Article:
The ultimate guide to affording a NYC getaway

Other | Wednesday 3rd January 2018 | Rose

Here are the best NYC hacks learned from locals, and from experience. Some activities are free, some are cheap as peas and a few will help you save on classic touristy must-dos. This ultimate guide will let you make the absolute best out of your visit to the big apple.


Walking; central park, Times Square, Brooklyn bridge, Grand Central Station and the High Line.

The obvious cheap way to see any city is to walk it, and some places in New York are perfect for that. The High Line was a beautiful walk, especially when the sun was setting. Brooklyn bridge was also a great experience, but it was LONG and very busy with tourists.


In the summer central park is the best place. I was shocked at how much I loved it, it’s so immersive and feels like you could be in wilderness, not one of the biggest cities in the world! It’s got everything - even turtles! You can take a frisbee and a picnic, hire bikes, watch people play baseball or pay for an activity like rowing boats in the summer or ice skating in the winter.



The ferry to Staten Island is free so not only gives you a nice boat trip but gets a really nice close up of the Statue of Liberty, and once on the Island you can see the Manhattan skyline from a unique angle. We went at sunset which was beautiful. The New York skyline amazed me because standing in different places makes different buildings appear prominent, from Staten Island the freedom tower stood tall, from the top of the Rockefeller the Empire State took all our attention, and from Brooklyn looking across the Brooklyn bridge it all looked equally huge. If you love a good view then checking out the city from Staten Island is certainly a must.


The Bronx Zoo is free on Wednesdays, so the only cost you’ll have is the subway from Manhattan. The ethics of zoos is questionable, but for animal lovers who really want to go to one of New York’s animal parks, you can have a cleaner conscience by not giving the zoo any $$$.

The American Museum of Natural History, (the one from Night at the Museum) entry price is actually a donation, you can choose how much you pay and that could be way under the suggested entry price. If you don’t mind being awkward, we paid $5 for the both of us and though we felt cheeky, there were many visitors to the museum and other tourists there to make us feel at ease for not giving away our whole holiday budget.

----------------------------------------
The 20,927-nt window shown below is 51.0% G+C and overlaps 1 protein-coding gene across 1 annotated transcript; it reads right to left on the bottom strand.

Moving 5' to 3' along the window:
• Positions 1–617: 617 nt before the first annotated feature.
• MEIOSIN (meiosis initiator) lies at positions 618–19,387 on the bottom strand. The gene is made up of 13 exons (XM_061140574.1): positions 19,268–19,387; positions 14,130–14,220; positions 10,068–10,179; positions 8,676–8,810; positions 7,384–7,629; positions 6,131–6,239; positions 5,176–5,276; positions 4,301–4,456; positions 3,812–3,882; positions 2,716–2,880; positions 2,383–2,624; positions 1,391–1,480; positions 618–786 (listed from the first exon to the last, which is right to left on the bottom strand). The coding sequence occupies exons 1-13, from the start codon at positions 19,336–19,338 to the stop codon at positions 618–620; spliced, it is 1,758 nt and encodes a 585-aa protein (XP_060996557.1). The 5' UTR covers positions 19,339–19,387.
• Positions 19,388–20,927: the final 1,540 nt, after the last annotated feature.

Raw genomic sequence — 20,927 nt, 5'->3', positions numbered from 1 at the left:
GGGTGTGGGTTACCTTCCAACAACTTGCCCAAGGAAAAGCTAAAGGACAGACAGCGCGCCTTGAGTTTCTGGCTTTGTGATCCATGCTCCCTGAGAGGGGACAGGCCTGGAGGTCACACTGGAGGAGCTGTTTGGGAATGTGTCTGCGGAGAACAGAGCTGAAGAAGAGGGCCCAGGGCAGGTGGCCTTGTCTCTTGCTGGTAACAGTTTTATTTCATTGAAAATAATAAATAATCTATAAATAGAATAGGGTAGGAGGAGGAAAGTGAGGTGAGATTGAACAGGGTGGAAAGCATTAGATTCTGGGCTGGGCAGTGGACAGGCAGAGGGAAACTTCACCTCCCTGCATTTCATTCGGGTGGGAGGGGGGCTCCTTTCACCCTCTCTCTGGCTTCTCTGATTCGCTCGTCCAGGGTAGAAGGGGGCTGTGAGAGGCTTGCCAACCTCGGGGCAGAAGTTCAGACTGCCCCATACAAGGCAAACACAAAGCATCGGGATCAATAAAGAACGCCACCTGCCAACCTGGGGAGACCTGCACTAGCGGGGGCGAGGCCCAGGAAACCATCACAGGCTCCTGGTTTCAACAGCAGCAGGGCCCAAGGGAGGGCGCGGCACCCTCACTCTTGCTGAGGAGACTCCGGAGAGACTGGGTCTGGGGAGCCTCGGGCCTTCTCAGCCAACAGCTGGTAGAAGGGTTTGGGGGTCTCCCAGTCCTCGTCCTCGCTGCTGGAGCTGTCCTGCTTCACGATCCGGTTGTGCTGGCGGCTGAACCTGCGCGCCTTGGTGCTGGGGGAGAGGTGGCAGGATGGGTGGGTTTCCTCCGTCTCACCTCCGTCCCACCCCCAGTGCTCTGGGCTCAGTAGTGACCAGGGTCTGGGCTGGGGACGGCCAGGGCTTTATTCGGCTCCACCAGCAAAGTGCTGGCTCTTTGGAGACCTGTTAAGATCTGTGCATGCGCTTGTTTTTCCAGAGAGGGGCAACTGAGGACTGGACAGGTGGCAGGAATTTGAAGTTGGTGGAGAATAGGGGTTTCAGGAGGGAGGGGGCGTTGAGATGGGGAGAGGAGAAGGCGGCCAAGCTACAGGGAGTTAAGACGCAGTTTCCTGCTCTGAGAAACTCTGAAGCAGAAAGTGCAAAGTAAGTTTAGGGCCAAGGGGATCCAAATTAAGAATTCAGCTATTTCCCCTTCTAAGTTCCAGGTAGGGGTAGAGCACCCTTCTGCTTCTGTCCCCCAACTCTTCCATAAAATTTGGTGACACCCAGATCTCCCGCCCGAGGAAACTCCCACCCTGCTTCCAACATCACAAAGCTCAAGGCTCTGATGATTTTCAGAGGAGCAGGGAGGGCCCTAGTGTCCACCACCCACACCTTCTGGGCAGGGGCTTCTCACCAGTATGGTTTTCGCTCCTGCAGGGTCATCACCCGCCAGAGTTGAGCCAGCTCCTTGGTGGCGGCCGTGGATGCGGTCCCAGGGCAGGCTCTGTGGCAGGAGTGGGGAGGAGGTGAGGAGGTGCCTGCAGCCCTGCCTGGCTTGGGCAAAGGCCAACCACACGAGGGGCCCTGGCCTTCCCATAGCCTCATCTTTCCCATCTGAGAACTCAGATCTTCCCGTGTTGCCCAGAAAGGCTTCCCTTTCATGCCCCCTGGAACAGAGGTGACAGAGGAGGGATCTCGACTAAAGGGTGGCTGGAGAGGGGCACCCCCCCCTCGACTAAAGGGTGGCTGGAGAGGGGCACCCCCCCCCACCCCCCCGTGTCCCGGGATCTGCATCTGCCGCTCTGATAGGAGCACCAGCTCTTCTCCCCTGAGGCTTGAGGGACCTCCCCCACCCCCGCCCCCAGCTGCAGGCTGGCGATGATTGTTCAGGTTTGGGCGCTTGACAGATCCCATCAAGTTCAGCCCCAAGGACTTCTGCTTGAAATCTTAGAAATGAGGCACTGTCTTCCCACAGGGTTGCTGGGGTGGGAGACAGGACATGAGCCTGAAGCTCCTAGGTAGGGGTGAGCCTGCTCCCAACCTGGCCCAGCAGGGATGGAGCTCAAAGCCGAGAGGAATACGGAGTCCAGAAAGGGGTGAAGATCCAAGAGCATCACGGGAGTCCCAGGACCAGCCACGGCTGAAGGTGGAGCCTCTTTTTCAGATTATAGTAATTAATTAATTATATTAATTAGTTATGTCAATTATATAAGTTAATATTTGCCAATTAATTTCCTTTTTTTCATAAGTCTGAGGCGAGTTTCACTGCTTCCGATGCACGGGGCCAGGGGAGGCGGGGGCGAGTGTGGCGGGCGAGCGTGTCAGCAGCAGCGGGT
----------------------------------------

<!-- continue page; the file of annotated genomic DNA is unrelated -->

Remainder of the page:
A local events app called Fever was recommended to us by a local which gave us ideas of things to do in the city, and is handy to discover events in the city for varying prices and deals, there were lots of affordable boat parties and music evenings listed and I would definitely check out what Fever has to offer if you have an evening with no plans. One note: many of the evenings on Fever involved having drinks somewhere, either drinks being included or because the event venue had a bar - which of course meant you had to be 21.


Pretty much everyone who visits NYC wants to see that amazing city skyline from above. Before our trip, soaring to the heights of the Rockefeller Centre was recommended to us, instead of the classic choice of the Empire State. The reason being that from one side of the top of the rock, you can look up at the huge park and north of Manhattan, then to the south you can see the Empire State towering above the skyline. Avoiding the Empire State also avoids Empire State sized queues so I’ve heard, and a few dollars in price. We paid a little extra for a ‘sun and stars’ offer at the Rockefeller, allowing us to go up twice in one day, to see the city in the bright summer light, then the city lights in the dark.


An evening of jazz at Smoke Jazz & Supper club was an amazing experience, and technically free entry, with a minimum spend on drinks or food. Though the menu was pricey, the experience was well worth it and with a couple of beers and chips to share we were set for the evening. Jazz evenings can be long, so make sure to go with a full belly so you don’t blow your whole trips budget on one night eating.

It is $30 for weekly metrocard which can get you all the way out to Brooklyn, Queens, The Bronx, Coney Island as well as navigating around Manhattan. The card allowed us to get everywhere we needed to during our stay with no worries about ongoing or daily travel costs.

The most extravagant event we did price-wise in NYC was go to a Broadway show on our final night, but we made it doable by booking it on the day, walking round the different theatres and asking the staff how much a ticket was for that evening. We got tickets worth around $120 for $79 for Chicago, which I couldn’t recommend enough.